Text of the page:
There are some traders who claim to be good in these types of markets but for the vast majority of us (myself included), they’re just too hard. I basically avoid them like the plague and if that means I don’t have trades for a few days, weeks, or even months-fine. I’ll keep my powder dry for the time when I believe markets can trend. In other words, the decision not to trade is a trade itself.

The only way to avoid this type of price movement is to be an astute observer of what’s happening with the markets in terms of the willingness to buy (or sell) risk and what makes that especially hard is that is that different circumstances create a different set of conditions. For example, what killed the March rally in my opinion was all the talk about deflation from people like Bill Gross of PIMCO, economist Nouriel Roubini and FOMC member Janet Yellen. Why? Because if deflation is truly the risk, the dollar is not likely to depreciate which means the risky assets bought with it (stocks and commodities) are not likely to gain.

I’m not saying this is easy. You have to do your homework. But being aware of what’s going on will help you spot when the trends might start and more importantly, end.

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July 10th, 2009 @ 3:29 am by Matt "NewstraderFX" Carniol

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Fed Chairman Bernanke’s little stock rally, which was initiated when he announced on 60 Minutes that the Fed was “electronically’ printing dollars, has apparently come to an end (at least for now). As a currency trader and market observer, you’ll want to know why and the reason has to do with the most famous currency pair you’ve never heard of. Ready? It’s called…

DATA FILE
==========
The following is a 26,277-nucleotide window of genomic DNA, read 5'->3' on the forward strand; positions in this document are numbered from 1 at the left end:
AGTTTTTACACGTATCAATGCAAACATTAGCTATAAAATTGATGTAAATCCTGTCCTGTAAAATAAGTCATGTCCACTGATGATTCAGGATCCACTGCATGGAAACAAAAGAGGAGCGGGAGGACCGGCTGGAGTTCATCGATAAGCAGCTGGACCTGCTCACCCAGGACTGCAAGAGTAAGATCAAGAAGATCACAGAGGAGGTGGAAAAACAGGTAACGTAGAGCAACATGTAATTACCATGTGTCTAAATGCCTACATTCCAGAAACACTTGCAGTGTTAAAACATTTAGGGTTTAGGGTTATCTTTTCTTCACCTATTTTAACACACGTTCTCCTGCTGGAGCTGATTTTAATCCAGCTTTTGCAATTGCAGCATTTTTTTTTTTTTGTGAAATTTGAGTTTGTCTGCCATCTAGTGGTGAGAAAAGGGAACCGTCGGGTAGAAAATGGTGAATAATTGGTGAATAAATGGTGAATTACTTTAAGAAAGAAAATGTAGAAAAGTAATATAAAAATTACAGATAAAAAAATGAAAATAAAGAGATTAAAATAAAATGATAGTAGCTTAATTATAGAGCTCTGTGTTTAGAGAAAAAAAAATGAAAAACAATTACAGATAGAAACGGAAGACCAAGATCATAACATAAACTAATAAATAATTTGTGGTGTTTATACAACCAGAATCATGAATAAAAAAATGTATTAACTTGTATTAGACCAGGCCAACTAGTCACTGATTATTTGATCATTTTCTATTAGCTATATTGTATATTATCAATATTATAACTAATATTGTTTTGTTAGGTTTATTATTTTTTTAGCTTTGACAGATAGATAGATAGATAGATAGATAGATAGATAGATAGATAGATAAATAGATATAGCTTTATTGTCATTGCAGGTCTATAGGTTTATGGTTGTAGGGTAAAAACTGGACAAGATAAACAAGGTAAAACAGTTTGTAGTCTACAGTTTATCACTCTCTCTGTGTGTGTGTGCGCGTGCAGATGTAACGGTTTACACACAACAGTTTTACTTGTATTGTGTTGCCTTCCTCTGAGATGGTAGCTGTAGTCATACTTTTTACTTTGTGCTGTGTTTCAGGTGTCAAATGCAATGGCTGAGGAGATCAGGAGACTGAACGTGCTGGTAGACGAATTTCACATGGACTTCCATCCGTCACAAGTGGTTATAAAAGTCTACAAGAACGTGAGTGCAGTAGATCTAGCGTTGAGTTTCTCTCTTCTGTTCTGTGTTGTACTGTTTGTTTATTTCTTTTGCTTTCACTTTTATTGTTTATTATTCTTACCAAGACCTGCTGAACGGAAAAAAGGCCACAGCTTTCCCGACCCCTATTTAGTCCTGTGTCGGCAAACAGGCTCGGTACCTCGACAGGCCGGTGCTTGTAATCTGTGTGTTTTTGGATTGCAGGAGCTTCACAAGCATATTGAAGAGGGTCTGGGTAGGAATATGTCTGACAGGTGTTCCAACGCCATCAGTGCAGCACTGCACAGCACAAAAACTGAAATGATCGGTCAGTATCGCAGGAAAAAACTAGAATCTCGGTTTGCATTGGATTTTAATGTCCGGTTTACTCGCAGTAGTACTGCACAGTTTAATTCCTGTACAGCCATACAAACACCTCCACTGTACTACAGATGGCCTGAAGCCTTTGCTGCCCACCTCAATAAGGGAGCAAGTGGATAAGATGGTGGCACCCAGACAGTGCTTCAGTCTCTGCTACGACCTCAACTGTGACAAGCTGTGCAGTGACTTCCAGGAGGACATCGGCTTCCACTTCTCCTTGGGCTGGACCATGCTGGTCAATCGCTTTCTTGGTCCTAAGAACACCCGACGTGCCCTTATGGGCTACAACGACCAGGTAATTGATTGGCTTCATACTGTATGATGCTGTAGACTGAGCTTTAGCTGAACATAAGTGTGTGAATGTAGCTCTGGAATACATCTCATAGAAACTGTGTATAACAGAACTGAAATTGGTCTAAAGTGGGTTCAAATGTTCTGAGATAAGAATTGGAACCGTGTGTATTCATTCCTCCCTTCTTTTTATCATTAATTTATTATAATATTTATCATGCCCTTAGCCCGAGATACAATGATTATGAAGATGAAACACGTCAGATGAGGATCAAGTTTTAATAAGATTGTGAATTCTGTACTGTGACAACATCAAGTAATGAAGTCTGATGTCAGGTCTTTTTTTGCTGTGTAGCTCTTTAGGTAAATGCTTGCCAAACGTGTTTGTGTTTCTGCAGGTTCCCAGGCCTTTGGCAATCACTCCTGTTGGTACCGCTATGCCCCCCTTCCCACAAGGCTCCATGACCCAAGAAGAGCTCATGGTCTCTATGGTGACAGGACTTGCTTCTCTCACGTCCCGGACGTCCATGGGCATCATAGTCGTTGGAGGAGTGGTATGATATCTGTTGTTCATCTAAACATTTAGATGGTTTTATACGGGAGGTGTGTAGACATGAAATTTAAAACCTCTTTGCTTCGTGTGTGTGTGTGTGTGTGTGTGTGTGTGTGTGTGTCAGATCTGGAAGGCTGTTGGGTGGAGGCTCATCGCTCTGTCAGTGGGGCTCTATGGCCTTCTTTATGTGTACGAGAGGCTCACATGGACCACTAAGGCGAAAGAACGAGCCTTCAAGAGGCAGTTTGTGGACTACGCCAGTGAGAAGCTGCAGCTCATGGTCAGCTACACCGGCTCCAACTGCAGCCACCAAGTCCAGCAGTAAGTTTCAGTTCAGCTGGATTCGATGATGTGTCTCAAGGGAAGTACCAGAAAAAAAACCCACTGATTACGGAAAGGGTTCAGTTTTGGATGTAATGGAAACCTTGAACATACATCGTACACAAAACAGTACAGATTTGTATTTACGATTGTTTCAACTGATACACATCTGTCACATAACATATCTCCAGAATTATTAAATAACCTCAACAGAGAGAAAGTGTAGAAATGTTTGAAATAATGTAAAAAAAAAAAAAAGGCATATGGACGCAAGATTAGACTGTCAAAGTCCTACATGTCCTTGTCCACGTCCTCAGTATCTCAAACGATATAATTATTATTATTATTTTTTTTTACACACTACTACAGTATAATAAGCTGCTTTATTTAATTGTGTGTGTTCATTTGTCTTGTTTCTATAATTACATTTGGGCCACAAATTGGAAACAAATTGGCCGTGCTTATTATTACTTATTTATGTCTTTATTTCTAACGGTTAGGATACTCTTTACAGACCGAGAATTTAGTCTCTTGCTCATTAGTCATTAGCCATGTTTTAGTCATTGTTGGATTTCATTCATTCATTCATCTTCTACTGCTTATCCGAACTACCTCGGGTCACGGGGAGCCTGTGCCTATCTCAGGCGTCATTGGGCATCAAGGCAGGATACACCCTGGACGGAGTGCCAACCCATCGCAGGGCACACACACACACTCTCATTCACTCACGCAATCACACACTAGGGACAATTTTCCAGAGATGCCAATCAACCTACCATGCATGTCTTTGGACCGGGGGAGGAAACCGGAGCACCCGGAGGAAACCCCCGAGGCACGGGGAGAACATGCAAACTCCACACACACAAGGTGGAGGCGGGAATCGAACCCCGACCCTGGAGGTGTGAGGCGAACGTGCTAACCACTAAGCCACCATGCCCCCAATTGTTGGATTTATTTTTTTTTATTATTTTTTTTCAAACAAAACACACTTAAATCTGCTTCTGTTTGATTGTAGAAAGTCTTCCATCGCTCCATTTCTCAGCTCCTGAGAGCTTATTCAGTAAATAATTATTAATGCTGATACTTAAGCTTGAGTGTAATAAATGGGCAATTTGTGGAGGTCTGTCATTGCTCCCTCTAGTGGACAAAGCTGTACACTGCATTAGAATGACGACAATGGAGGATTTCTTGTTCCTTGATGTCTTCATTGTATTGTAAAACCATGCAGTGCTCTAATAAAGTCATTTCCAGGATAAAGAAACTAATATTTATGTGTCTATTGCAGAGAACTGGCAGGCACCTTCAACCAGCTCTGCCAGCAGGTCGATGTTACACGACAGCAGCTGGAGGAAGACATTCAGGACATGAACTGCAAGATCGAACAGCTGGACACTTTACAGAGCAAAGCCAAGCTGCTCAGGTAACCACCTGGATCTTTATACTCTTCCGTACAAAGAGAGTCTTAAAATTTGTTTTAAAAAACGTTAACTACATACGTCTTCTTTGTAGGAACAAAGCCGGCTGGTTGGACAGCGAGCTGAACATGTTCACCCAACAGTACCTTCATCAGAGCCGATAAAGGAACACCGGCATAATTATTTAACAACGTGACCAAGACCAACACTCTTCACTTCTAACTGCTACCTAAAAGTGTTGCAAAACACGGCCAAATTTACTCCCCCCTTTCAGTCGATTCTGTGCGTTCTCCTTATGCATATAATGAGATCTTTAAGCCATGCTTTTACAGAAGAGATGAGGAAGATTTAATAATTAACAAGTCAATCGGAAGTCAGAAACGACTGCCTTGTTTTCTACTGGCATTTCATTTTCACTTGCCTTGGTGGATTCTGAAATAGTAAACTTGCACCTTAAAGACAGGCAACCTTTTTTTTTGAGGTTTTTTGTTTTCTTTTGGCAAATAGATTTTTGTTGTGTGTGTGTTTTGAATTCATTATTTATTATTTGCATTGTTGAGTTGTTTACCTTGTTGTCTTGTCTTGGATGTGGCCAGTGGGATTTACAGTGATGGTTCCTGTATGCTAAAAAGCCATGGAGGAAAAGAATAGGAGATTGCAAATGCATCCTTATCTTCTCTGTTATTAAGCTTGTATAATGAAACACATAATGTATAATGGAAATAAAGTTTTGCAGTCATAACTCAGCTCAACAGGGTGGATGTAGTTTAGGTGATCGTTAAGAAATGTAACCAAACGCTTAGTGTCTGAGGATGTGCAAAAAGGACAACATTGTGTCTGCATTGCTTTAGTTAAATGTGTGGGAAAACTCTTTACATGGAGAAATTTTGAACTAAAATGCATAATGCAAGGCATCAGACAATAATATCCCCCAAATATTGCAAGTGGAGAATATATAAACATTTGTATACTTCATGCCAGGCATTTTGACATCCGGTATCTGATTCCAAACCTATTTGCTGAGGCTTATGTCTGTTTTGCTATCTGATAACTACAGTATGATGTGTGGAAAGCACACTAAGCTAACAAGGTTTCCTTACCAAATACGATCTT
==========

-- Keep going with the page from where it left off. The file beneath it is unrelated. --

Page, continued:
That the dollar moves inversely to riskier assets like stocks (and commodities as well) isn’t a matter of some kind of mystical correlation that can somehow “break.” The key to knowing this is to understand what really is happening when stocks (or commodities) appreciate, which is easy to see once you accept the existence of S&P/USD.

Look at it this way; when stocks go up, what are they going up against? The dollar of course. The same for goes for commodities because those are priced in dollars all over the world. Well, if these riskier assets have gone up, isn’t it than also true to say the dollar has depreciated. Absolutely. So when the market is buying risk, the dollar will tend to fall as a matter of due course.

What’s really interesting is that in the rare instance (like now) when the Fed is actively trying to devalue the dollar (because the economy is faced was the more serious threat of deflation), the Fed can create a stock rally just as Bernanke intended to do by admitting to the electronic printing of dollars on national television. Why? Because if you are convinced the dollar is going to depreciate, doesn’t that also mean that anything you can buy with it is going to be more expensive? Of course. And the convinced you become that the prices of liquid assets (like stocks and commodities) are going to rise, the more inclined you will be to buy them.

So what’s really happening in the current environment is that the Fed, through its actions and comments on the dollar (and on deflation/inflation which is the same thing) is pushing the market for riskier asset classes up and down. Let’s look at some recent action.